1
\$\begingroup\$

I would like to take the 240V feed from a trailing edge dimmer that is driving LED lamps and use it also to activate a contactor or relay. This would in turn run a 230V fan.

(Reason: want to have a single dimmer switch controlling bathroom lights, but also have the switch turn the extractor fan on. But don't want to send a dimmed signal to the fan!)

I'm worried that the chopped signal from a trailing edge dimmer may not be what the coil of a relay or contactor needs.

Can anyone shed some light on this, please?

Either, will a relay work just fine on this circuit? Or are some relays more tolerant of what activates them?

Many thanks!

\$\endgroup\$
  • \$\begingroup\$ Can you get dimmers designed for 3-wire (switched-hot/dimmed-hot) magnetic fluorescent loads? \$\endgroup\$ – ThreePhaseEel May 5 '17 at 3:08
  • \$\begingroup\$ Do you have access to constant undimmed 230 V anywhere near your fan? If so, so can create a circuit from your dimmed output which would switch a relay from said 230 V to your fan. \$\endgroup\$ – winny May 5 '17 at 5:00
  • \$\begingroup\$ Hi ThreePhaseEel, alas no. There have been a few dimmers in the past that offer essentially a two pole output, one dimmed, one switched, but they're hard to come by, and they were never produced with a trailing edge dimmer. The dimmer itself is the main event, and must take centre place. The dimming of LED lamps is so fussy! \$\endgroup\$ – Bagpuss May 11 '17 at 13:58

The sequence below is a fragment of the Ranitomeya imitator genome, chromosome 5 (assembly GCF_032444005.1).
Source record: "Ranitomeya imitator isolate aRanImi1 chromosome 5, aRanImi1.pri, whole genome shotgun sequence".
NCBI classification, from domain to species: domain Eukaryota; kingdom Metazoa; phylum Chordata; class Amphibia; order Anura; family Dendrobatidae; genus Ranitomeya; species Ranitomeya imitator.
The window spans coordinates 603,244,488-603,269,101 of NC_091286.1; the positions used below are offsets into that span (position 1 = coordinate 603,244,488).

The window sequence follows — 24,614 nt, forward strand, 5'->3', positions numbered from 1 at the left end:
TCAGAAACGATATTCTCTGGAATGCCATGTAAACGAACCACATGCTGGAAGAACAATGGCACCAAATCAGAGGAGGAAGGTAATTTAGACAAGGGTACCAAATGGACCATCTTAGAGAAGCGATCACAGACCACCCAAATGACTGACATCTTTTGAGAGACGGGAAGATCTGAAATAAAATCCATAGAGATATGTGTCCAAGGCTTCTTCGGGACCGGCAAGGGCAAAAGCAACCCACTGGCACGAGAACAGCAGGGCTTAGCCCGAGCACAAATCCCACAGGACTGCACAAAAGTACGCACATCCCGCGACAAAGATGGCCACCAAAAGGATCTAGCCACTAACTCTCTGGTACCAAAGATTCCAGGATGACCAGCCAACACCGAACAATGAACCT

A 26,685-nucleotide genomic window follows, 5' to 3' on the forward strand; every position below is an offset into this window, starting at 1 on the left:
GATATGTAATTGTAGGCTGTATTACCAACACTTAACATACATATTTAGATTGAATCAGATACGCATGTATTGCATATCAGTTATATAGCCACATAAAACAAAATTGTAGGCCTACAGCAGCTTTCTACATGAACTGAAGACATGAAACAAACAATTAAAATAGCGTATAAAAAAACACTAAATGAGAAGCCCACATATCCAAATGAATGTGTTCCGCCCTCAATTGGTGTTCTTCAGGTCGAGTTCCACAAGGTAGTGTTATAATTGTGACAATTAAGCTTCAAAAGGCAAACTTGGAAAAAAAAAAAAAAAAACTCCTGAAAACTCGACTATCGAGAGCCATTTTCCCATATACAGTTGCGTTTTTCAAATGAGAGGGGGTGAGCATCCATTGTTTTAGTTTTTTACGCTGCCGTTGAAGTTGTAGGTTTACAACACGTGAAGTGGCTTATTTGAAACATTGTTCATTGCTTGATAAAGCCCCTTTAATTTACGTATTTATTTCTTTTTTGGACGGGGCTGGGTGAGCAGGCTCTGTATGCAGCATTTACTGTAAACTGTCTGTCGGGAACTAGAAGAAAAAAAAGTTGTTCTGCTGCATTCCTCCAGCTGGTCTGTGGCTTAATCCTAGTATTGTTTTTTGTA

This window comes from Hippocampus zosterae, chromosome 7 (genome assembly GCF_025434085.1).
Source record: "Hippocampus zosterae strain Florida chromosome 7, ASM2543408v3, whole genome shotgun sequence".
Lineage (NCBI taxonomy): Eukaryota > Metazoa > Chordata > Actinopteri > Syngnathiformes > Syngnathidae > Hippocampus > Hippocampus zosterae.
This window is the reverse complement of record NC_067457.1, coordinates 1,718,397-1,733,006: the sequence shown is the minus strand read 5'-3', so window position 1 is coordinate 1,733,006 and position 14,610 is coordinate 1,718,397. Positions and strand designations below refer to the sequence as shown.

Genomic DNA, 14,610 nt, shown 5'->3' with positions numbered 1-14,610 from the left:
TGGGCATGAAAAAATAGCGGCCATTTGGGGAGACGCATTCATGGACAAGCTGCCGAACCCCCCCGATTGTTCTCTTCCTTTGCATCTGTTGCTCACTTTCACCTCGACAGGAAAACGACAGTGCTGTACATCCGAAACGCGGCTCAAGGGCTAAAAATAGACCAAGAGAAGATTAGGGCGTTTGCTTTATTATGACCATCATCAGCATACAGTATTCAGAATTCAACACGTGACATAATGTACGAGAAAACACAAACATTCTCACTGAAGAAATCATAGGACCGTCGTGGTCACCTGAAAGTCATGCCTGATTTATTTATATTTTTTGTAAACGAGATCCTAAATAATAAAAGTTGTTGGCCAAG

• \$\begingroup\$ Hi winny, yes, I do indeed have access to permanent live mains 230V. This is what I plan to use to drive the fan, switching it using the relay! I think what you've described is exactly what I'm trying to do! It's all about activating the relay with the dimmed output. Will the coil of the relay work okay with a dimmed/chopped output? \$\endgroup\$ – Bagpuss May 11 '17 at 14:02
  • \$\begingroup\$ If you give a relay AC it will chatter. It would first have to be at least rectified and filtered, probably regulated too. \$\endgroup\$ – Phil C Apr 26 '18 at 2:27

Your Answer

By clicking “Post Your Answer”, you agree to our terms of service, privacy policy and cookie policy

Browse other questions tagged or ask your own question.